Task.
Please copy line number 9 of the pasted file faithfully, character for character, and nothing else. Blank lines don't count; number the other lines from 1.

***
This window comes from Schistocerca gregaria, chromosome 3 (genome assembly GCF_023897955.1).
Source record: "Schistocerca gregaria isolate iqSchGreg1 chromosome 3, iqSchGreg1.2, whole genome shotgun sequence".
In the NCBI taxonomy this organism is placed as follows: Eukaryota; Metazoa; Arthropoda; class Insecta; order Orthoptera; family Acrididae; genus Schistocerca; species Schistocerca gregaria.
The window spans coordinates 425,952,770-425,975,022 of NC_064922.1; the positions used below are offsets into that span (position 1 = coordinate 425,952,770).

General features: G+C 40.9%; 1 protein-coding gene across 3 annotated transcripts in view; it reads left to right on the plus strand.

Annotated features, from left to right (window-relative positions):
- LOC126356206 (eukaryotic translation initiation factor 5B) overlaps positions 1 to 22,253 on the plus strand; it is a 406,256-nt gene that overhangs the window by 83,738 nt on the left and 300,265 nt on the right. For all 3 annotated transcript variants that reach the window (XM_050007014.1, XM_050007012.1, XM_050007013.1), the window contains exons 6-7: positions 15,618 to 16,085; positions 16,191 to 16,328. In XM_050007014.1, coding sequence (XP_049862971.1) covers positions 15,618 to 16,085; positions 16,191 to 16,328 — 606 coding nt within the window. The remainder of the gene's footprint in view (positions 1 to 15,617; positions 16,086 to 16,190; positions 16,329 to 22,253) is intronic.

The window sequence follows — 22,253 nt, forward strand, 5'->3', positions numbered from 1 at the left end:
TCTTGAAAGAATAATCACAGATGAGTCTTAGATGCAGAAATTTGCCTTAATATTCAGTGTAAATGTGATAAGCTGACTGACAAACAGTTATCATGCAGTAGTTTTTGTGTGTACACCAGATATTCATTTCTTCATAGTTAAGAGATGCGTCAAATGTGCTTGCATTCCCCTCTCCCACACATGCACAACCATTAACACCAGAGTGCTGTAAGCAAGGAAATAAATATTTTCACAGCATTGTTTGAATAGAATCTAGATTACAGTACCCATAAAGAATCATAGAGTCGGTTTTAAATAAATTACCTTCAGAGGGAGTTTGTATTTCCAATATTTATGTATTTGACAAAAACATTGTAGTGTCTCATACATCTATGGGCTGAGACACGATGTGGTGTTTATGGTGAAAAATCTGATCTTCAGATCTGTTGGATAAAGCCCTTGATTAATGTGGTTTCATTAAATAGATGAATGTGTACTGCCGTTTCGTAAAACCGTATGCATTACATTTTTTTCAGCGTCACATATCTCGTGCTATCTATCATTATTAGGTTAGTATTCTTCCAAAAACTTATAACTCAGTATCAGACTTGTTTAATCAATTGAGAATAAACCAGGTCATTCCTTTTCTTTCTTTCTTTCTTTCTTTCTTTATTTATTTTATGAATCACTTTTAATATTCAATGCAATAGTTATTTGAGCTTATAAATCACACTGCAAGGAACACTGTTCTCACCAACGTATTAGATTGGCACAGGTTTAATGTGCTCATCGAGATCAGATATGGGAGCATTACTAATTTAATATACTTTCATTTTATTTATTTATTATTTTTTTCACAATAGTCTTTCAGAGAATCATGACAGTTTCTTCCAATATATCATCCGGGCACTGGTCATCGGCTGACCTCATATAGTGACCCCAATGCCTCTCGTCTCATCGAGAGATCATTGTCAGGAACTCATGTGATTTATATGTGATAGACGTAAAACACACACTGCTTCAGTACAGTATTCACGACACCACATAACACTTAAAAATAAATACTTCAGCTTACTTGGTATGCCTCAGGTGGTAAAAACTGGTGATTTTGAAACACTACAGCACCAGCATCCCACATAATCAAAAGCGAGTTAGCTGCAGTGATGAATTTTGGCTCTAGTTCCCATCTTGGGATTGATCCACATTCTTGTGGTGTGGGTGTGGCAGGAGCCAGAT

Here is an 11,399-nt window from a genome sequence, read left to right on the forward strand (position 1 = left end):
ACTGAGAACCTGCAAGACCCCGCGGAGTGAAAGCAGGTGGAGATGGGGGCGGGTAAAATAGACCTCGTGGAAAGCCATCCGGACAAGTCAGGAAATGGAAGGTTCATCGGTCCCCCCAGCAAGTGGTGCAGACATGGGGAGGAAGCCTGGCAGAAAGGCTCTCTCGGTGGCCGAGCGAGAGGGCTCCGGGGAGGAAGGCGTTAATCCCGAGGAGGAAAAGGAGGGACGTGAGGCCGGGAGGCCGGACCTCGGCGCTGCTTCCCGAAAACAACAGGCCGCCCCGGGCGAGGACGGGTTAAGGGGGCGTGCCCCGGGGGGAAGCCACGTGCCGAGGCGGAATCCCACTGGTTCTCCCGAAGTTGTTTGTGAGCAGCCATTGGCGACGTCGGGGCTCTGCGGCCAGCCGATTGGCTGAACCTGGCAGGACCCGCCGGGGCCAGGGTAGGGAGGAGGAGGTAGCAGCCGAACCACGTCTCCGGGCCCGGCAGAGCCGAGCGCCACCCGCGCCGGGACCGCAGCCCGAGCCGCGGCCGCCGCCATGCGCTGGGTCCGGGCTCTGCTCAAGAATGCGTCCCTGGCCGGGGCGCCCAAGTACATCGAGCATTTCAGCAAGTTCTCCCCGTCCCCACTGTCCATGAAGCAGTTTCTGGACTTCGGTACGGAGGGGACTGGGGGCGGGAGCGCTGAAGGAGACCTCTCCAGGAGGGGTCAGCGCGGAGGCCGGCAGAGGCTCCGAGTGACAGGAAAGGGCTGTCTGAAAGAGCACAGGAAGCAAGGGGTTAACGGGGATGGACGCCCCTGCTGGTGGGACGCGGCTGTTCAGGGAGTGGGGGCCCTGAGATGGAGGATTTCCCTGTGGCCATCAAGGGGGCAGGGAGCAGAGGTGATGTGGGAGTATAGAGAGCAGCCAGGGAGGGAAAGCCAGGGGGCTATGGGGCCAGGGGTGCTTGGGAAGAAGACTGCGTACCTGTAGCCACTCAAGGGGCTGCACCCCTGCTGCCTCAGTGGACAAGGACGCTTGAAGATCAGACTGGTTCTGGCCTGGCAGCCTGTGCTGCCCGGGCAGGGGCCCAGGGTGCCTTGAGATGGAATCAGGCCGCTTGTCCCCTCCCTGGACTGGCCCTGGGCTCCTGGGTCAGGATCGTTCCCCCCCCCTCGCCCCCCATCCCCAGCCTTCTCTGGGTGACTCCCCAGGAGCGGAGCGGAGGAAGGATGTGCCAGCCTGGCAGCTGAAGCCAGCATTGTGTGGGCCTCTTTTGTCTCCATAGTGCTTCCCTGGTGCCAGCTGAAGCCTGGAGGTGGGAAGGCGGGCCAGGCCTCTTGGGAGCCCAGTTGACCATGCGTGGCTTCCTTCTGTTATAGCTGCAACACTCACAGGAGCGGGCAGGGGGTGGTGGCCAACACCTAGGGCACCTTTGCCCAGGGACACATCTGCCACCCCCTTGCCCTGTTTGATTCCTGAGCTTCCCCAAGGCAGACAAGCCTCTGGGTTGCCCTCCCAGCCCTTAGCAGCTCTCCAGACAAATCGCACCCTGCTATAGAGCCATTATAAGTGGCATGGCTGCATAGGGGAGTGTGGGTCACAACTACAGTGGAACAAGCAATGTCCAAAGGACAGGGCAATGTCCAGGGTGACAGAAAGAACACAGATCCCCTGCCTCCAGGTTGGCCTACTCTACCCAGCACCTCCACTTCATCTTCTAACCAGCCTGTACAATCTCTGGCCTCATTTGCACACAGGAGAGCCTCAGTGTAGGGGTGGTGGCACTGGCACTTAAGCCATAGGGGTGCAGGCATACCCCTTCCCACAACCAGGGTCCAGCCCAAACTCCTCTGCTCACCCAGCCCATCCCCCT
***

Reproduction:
TCTTGAAAGAATAATCACAGATGAGTCTTAGATGCAGAAATTTGCCTTAATATTCAGTGTAAATGTGATAAGCTGACTGACAAACAGTTATCATGCAGTAGTTTTTGTGTGTACACCAGATATTCATTTCTTCATAGTTAAGAGATGCGTCAAATGTGCTTGCATTCCCCTCTCCCACACATGCACAACCATTAACACCAGAGTGCTGTAAGCAAGGAAATAAATATTTTCACAGCATTGTTTGAATAGAATCTAGATTACAGTACCCATAAAGAATCATAGAGTCGGTTTTAAATAAATTACCTTCAGAGGGAGTTTGTATTTCCAATATTTATGTATTTGACAAAAACATTGTAGTGTCTCATACATCTATGGGCTGAGACACGATGTGGTGTTTATGGTGAAAAATCTGATCTTCAGATCTGTTGGATAAAGCCCTTGATTAATGTGGTTTCATTAAATAGATGAATGTGTACTGCCGTTTCGTAAAACCGTATGCATTACATTTTTTTCAGCGTCACATATCTCGTGCTATCTATCATTATTAGGTTAGTATTCTTCCAAAAACTTATAACTCAGTATCAGACTTGTTTAATCAATTGAGAATAAACCAGGTCATTCCTTTTCTTTCTTTCTTTCTTTCTTTCTTTATTTATTTTATGAATCACTTTTAATATTCAATGCAATAGTTATTTGAGCTTATAAATCACACTGCAAGGAACACTGTTCTCACCAACGTATTAGATTGGCACAGGTTTAATGTGCTCATCGAGATCAGATATGGGAGCATTACTAATTTAATATACTTTCATTTTATTTATTTATTATTTTTTTCACAATAGTCTTTCAGAGAATCATGACAGTTTCTTCCAATATATCATCCGGGCACTGGTCATCGGCTGACCTCATATAGTGACCCCAATGCCTCTCGTCTCATCGAGAGATCATTGTCAGGAACTCATGTGATTTATATGTGATAGACGTAAAACACACACTGCTTCAGTACAGTATTCACGACACCACATAACACTTAAAAATAAATACTTCAGCTTACTTGGTATGCCTCAGGTGGTAAAAACTGGTGATTTTGAAACACTACAGCACCAGCATCCCACATAATCAAAAGCGAGTTAGCTGCAGTGATGAATTTTGGCTCTAGTTCCCATCTTGGGATTGATCCACATTCTTGTGGTGTGGGTGTGGCAGGAGCCAGAT